Cate Blanchett – Rewrites the Book On Scandal
by Brad Balfour
Originally posted on February 21, 2007.
In Notes on a Scandal, a high-school teacher Sheba Hart (Cate Blanchett) starts a affair with one of her students, Steven (Andrew Simpson), and is discovered and emotionally blackmailed by her colleague Barbara (Judi Dench, receiving a Best Actress Oscar nomination for this film). As adapted by Patrick Marber – who garnered accolades over his previous screenplay Closer – Zoë Heller’s 2003 Booker-shortlisted novel becomes a Hitchcockian treatise on betrayal and obsession.
Blanchett has become a Hollywood institution without actually having become Hollywood, acting in such acclaimed films as Elizabeth, Charlotte Gray, and The Lord of the Rings trilogy. This has been a particularly good year for Blanchett, having starred in three similarly-lauded films – The Good German, Babel and Notes – which landed her in the Best Supporting Actress category for this year’s Oscar.
Is it important to be inquisitive – as inquisitive as say, Barbara, while performing in or watching Notes on a Scandal?
I think it’s important to ask all the questions, but not necessarily to answer them. It’s important to let all of those ambiguities breathe because once [Sheba] dives in [the affair with Stephen], there’s no way back. The wound is open and there’s no way in closing in, no matter if the affair ends or not. Given the damage to her children, to her husband, to herself, she’s on the public hit-list, so to speak and will be forever so.
How did you get into this role?
Once I understood Sheba as being somebody who’s incredibly lost, enormously fragile – and a time bomb, there was a way “in” for me.
Did you use the novel when you prepared for your part?
The novel [of the same name by Zoë Heller] was a great source, but it was from a very unreliable narrator. It’s all from Barbara’s perspective. I think what Patrick [Marber, playwright and screenwriter of Notes and 2004’s Closer] did with the screenplay, which is fantastic, was to liberate Sheba from Barbara’s perspective. That enabled the film to become its own entity.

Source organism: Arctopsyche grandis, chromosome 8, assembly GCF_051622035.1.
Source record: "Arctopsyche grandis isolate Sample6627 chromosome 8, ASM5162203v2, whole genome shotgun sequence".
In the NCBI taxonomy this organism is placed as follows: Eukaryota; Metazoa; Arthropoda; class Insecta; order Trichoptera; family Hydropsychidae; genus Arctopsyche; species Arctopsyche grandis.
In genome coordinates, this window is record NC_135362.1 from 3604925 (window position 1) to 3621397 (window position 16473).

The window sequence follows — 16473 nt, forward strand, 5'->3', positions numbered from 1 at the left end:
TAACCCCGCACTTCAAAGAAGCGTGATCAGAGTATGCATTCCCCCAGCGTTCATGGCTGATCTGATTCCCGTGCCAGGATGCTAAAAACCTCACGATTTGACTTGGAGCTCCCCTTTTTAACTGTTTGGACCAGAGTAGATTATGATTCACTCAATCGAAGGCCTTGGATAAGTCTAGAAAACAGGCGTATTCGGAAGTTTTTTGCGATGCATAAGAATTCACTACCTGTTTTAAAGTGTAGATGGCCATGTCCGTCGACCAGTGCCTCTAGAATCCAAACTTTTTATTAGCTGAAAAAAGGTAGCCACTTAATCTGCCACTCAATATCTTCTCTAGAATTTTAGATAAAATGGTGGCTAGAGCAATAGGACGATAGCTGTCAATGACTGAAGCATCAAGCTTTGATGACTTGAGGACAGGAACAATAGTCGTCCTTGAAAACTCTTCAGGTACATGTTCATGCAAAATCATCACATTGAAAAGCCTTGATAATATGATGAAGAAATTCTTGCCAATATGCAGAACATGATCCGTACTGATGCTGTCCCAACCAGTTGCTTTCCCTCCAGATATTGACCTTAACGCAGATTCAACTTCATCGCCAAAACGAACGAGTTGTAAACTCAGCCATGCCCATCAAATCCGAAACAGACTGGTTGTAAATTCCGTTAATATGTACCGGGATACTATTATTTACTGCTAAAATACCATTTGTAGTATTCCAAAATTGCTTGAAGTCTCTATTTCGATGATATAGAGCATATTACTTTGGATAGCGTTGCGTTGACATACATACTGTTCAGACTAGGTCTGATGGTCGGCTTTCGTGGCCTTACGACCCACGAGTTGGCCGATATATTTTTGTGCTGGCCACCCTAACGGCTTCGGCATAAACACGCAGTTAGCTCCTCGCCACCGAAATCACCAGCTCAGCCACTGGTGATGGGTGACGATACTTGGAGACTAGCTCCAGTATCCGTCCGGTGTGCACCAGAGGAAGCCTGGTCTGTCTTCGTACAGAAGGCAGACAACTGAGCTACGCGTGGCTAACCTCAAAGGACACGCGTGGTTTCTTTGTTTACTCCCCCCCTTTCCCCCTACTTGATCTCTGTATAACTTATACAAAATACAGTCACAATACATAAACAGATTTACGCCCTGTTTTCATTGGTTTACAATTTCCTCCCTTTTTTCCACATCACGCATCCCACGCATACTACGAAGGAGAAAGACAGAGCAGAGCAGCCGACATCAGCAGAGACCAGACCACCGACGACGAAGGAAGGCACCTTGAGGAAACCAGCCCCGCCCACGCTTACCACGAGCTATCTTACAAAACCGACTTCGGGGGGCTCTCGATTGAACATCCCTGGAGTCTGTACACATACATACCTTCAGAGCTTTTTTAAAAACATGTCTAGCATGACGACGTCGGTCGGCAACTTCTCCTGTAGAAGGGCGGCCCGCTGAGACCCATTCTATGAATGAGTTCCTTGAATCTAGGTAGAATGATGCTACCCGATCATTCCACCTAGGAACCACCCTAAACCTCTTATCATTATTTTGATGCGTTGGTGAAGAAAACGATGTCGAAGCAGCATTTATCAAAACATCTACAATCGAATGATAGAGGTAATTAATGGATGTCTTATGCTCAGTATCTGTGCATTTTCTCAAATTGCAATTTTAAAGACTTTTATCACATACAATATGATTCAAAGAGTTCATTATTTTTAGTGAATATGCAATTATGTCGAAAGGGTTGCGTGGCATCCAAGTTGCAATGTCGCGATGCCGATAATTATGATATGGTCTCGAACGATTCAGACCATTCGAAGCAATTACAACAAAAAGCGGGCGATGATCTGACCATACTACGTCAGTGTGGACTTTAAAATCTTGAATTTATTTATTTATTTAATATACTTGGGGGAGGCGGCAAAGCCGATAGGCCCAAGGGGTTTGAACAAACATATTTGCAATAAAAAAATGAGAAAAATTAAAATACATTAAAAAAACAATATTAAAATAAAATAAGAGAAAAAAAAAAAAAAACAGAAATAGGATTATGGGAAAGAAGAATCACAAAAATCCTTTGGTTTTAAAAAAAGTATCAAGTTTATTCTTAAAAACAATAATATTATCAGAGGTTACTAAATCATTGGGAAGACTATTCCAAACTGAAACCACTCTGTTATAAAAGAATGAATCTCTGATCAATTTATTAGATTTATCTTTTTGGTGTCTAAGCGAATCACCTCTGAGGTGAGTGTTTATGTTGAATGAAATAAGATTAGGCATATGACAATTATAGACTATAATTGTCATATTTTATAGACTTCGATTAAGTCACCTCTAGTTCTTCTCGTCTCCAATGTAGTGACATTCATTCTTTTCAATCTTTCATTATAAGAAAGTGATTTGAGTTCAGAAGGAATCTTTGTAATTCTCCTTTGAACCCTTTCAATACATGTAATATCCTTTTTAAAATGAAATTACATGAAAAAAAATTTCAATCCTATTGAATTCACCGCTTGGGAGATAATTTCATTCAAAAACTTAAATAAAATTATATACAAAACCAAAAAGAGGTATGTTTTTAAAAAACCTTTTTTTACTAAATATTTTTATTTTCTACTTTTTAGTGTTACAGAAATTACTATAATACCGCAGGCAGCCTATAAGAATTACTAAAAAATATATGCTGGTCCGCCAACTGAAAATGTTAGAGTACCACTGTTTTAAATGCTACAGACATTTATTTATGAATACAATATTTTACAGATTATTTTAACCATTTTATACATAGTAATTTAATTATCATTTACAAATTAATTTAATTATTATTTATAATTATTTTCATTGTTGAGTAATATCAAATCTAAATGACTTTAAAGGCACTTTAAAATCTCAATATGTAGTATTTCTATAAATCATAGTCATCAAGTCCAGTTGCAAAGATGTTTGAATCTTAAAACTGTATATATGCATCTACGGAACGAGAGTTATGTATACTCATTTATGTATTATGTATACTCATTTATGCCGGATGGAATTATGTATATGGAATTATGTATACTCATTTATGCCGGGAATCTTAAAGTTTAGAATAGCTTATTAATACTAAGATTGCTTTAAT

One review put forth the idea that while Sheba is in an incredibly lonely position, it’s not due to a lack of love in her life. How complicated was it to get that sort of nuance into the character?
Well anyone who embarks on a destructive relationship like that…. There’s an enormous cry for help in there. Sheba doesn’t actually know where to start. What I like about the film is that it doesn’t really attempt to justify or explain in simple terms why Sheba does what she does. If she sat down on the analyst’s couch and had about fifteen years to deconstruct it, she might find the language to explain it, but I like how fragile she was.
How do you think Sheba and Barbara ultimately felt toward one another?
I think that they both underestimated one another, Sheba to a fatal degree. Sheba feels quite sorry for Barbara in a lot of ways and has no idea of the lengths to which Barbara will go to attach herself to her. And I think Barbara completely underestimates how lonely Sheba actually is. I think she just sees the trappings of her life and how peopled it is.
So how tough was Judi Dench during the fight scene?
She can hold her own. We had to do that [scene] quite a lot and she had this, sort of, ninja turtle [thing] and I had to thrust her into the bookshelf. We were both dreading the scene, actually. Because it – it reaches a certain level of absurdity – the stuff that they’re saying to one another. It’s actually thrilling to hear the words that
Patrick put into the characters’ mouths because the stakes are so high and “Where did you get my hair? Did you pluck it from the bath with some special fucking tweezers?!” [laughs] It’s a pretty great line.